Why Bezos’ Departure Should Resonate With You
Last week, Jeff Bezos announced he would step down from his post as Amazon CEO and take on a new role as executive chairman of the board, tapping current head of Amazon Web Services Andy Jassy to lead the e-commerce giant as CEO.
Bezos announcement came as a surprise to me. He’s built Amazon from a small startup to one of the most influential companies in the world by harnessing innovative sales strategies and technology (think Amazon Prime, Alexa, Kindle e-readers, cloud services, etc.). In fact, in the same email announcing his departure, Bezos also announced Amazon surpassed the $100 billion quarter for the first time, with revenues totaling $126 billion in quarter 4 of 2020. At first, I found it odd that he’s choosing to leave amidst Amazon’s continued success.
But after thinking about this for a few days, I think there’s a valuable leadership lesson here that we all can learn from. Though it seems counterintuitive for him to leave when the company is doing so well, Bezos’ transition actually comes at a good time. Bezos has long been heralded for his intentionality and deliberate efforts to build a trustworthy and capable team around him. Not only is his senior management team talented and intelligent, they share in Bezos’ vision and his tenacity. They are empowered to make Amazon a better company. So much so that Bezos is clearly aware that the team is not only capable of leading the company forward but may even benefit from him getting out of their way. So that’s exactly what he did.
For leaders, this is a powerful but difficult moment, and for some I’ve observed, even painful: recognizing that your team is capable of leading the charge and could maybe do so even better than you. But if Jeff Bezos can have this awareness and execute a leadership transition accordingly, we can each strive to do so as well.
Too many leaders stay in a position longer than they should. There are myriad reasons for this, from comfort to convenience. But in nearly every case of overstayed leadership, there are hidden negative implications for both the individual and the company. Valuable people leave because they weren’t challenged with new roles or responsibilities. Mediocre people stay because they feel safe with the status quo. Innovation can slow, a new opportunity may be overlooked, and a work environment, while ok, remains just ok.
In his email announcement to Amazon employees, Bezos wrote, “If you get it right, a few years after a surprising invention, the new thing has become normal. People yawn. And that yawn is the greatest compliment an inventor can receive.” Think about your role as a leader. Has it gotten a little stale? If so, what must happen to reinvigorate your job? Can you get energized about that (without external factors you don’t control like your title and compensation changing)? If not, it may be time to think about your next adventure, like Jeff Bezos.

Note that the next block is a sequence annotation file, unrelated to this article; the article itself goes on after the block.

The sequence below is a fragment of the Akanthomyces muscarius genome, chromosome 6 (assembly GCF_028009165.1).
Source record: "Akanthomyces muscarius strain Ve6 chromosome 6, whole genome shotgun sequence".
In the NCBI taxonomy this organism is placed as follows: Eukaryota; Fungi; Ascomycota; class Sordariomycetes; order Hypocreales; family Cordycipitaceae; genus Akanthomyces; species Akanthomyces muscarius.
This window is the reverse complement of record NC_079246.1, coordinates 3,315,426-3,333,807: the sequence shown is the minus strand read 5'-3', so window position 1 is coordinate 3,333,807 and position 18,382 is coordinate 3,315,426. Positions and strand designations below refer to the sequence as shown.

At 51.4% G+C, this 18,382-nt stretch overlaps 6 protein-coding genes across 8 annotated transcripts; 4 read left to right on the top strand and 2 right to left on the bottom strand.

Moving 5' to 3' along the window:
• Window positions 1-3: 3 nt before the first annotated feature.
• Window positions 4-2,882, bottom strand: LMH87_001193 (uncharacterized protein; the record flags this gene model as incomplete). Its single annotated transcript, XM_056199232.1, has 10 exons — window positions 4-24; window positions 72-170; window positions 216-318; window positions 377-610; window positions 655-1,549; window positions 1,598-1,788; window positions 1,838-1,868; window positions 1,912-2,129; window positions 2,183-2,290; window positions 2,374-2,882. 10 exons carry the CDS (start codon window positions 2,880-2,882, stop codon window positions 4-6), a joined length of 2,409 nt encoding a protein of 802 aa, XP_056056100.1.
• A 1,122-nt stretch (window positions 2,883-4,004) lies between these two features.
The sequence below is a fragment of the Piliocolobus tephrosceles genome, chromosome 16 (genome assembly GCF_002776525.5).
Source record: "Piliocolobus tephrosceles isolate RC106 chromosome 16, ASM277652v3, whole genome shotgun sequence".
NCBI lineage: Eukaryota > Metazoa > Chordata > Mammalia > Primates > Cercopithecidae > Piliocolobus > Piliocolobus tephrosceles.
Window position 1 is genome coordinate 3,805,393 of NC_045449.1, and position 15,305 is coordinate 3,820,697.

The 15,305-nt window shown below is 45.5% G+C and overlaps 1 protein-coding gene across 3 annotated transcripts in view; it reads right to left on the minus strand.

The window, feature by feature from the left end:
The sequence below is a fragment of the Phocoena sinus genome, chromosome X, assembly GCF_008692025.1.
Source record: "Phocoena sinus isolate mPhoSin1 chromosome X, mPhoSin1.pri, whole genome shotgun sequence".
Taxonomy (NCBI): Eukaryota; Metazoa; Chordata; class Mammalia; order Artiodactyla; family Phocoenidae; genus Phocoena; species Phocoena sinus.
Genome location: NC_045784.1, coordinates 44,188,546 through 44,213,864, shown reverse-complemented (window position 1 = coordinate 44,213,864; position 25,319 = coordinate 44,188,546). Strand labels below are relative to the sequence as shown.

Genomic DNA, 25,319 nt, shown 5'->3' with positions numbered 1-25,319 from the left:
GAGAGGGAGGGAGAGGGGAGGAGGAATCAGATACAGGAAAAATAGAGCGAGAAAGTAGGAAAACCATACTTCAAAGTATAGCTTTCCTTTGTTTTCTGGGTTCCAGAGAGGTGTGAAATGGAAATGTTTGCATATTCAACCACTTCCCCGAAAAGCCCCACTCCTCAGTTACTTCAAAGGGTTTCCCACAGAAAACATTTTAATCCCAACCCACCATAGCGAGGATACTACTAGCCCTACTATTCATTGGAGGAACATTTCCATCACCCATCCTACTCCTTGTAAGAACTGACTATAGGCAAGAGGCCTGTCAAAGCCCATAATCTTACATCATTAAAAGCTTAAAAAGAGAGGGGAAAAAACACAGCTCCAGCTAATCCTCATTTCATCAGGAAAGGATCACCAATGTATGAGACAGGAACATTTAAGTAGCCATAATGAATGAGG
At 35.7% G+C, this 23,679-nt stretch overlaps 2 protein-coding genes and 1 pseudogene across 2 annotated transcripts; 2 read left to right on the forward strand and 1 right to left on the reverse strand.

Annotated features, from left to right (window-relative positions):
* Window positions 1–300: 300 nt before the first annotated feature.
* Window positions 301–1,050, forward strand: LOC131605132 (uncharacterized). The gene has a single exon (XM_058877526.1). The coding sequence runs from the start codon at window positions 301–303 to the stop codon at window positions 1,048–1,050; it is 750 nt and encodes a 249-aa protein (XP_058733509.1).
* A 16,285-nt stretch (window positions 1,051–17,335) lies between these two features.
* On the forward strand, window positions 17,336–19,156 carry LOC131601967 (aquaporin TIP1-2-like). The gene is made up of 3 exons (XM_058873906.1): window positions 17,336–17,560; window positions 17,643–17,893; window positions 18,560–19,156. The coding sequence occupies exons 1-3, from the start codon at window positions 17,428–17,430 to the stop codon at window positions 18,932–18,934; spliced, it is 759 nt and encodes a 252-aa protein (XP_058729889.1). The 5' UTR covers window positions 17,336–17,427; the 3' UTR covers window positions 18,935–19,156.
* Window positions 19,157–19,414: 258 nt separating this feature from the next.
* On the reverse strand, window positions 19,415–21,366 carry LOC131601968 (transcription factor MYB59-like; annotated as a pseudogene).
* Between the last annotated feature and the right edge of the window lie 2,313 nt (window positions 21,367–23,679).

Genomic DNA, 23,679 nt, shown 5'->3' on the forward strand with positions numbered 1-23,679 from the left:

Super Bowl Champs And A Thought About Winning Cultures
Trigger warning. If you dislike Tom Brady (as so many who aren’t Tampa Bay or New England fans do), this article contains references to him being extremely successful…. But if you are a leader, regardless of your opinion of Brady, you may find value in his example of leadership and how he influences team culture.
I went to the Super Bowl this past Sunday. It’s something I’ve wanted to do for decades. With Tampa as the host and the Tampa Bay Buccaneers playing, I decided to get a ticket and go. Most everyone knows that Tom Brady, the quarterback for the Bucs, has been widely considered to be the GOAT (Greatest Of All Time for the readers who may not have heard this). But his contribution to Tampa Bay’s Super Bowl win may have had more to do with his influence on the Buccaneers culture than his excellent play at the QB position.
Culture is about the beliefs that shape behavior. It’s that simple. People tend to behave in ways that they think are appropriate for the circumstances. At least the vast majority of the time. Brady influenced the belief system in Tampa Bay from the moment he arrived: beliefs about what good preparation looked like, what effort was and wasn’t acceptable, the importance of film study, nutrition, and so many other things. Brady raised the standards, increased the expectations, and brought a new mindset to the team. A mindset that because of his leadership, players paid close attention to.
When people start believing in a practice or a standard, behavior follows. And so it did for the Buccaneers. Most players agree that everything started to change with Brady’s leadership: changes in how they practiced, changes in the standards they held each other to. And ultimately, changes in the number of wins the team had – including a big one this past Sunday.
So, you as a leader may be trying to get your team to do things differently. If you are, start with the beliefs. What do they believe and how does it enable the current behaviors (that you want to change)? What beliefs are missing that would propel wholly different behaviors? Start with the beliefs that shape people’s behaviors. That is what culture is all about.
Challenging our own ideas is a critical strategy for bringing the best options to the table. In this article, Lindsay Blakely highlights a few takeaways from a new book, Think Again, written by Wharton School professor and renowned organizational psychologist Adam Grant. Too many leaders are locked into their ideas and approaches and need to remember the value of holding convictions lightly. The article outlines why leaders should learn to second-guess themselves as a way of making their ideas stronger, anticipating the countermoves of their competition, and developing habits of innovation and iteration in the workplace: